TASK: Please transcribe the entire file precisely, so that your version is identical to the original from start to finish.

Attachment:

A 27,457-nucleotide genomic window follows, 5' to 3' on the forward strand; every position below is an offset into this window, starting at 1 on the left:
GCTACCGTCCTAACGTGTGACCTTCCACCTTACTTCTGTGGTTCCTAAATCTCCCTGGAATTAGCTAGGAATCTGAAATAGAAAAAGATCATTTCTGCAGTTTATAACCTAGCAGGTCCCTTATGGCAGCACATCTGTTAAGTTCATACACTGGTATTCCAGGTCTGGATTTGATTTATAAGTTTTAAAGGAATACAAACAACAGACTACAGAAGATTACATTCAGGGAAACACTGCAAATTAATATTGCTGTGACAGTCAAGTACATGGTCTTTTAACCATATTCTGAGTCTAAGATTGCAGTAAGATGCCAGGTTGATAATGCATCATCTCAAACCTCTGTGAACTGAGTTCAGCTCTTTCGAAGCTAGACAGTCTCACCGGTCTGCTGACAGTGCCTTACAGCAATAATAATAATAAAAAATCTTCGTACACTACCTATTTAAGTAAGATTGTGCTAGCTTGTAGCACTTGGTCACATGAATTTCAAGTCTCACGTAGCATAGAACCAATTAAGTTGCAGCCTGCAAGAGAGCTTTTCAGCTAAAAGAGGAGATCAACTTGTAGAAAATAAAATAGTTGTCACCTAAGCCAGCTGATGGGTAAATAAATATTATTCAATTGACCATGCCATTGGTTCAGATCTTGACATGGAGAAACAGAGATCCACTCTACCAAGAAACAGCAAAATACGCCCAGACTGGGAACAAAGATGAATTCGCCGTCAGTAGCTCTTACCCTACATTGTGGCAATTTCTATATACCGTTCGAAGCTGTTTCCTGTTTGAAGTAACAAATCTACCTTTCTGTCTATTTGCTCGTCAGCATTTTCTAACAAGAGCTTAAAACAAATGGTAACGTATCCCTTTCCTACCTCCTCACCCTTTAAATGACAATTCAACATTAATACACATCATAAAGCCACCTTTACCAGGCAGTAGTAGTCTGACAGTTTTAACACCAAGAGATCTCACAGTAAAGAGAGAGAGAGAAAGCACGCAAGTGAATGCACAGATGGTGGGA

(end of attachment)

A 27,457-nucleotide genomic window follows, 5' to 3' on the forward strand; every position below is an offset into this window, starting at 1 on the left:
GCTACCGTCCTAACGTGTGACCTTCCACCTTACTTCTGTGGTTCCTAAATCTCCCTGGAATTAGCTAGGAATCTGAAATAGAAAAAGATCATTTCTGCAGTTTATAACCTAGCAGGTCCCTTATGGCAGCACATCTGTTAAGTTCATACACTGGTATTCCAGGTCTGGATTTGATTTATAAGTTTTAAAGGAATACAAACAACAGACTACAGAAGATTACATTCAGGGAAACACTGCAAATTAATATTGCTGTGACAGTCAAGTACATGGTCTTTTAACCATATTCTGAGTCTAAGATTGCAGTAAGATGCCAGGTTGATAATGCATCATCTCAAACCTCTGTGAACTGAGTTCAGCTCTTTCGAAGCTAGACAGTCTCACCGGTCTGCTGACAGTGCCTTACAGCAATAATAATAATAAAAAATCTTCGTACACTACCTATTTAAGTAAGATTGTGCTAGCTTGTAGCACTTGGTCACATGAATTTCAAGTCTCACGTAGCATAGAACCAATTAAGTTGCAGCCTGCAAGAGAGCTTTTCAGCTAAAAGAGGAGATCAACTTGTAGAAAATAAAATAGTTGTCACCTAAGCCAGCTGATGGGTAAATAAATATTATTCAATTGACCATGCCATTGGTTCAGATCTTGACATGGAGAAACAGAGATCCACTCTACCAAGAAACAGCAAAATACGCCCAGACTGGGAACAAAGATGAATTCGCCGTCAGTAGCTCTTACCCTACATTGTGGCAATTTCTATATACCGTTCGAAGCTGTTTCCTGTTTGAAGTAACAAATCTACCTTTCTGTCTATTTGCTCGTCAGCATTTTCTAACAAGAGCTTAAAACAAATGGTAACGTATCCCTTTCCTACCTCCTCACCCTTTAAATGACAATTCAACATTAATACACATCATAAAGCCACCTTTACCAGGCAGTAGTAGTCTGACAGTTTTAACACCAAGAGATCTCACAGTAAAGAGAGAGAGAGAAAGCACGCAAGTGAATGCACAGATGGTGGGA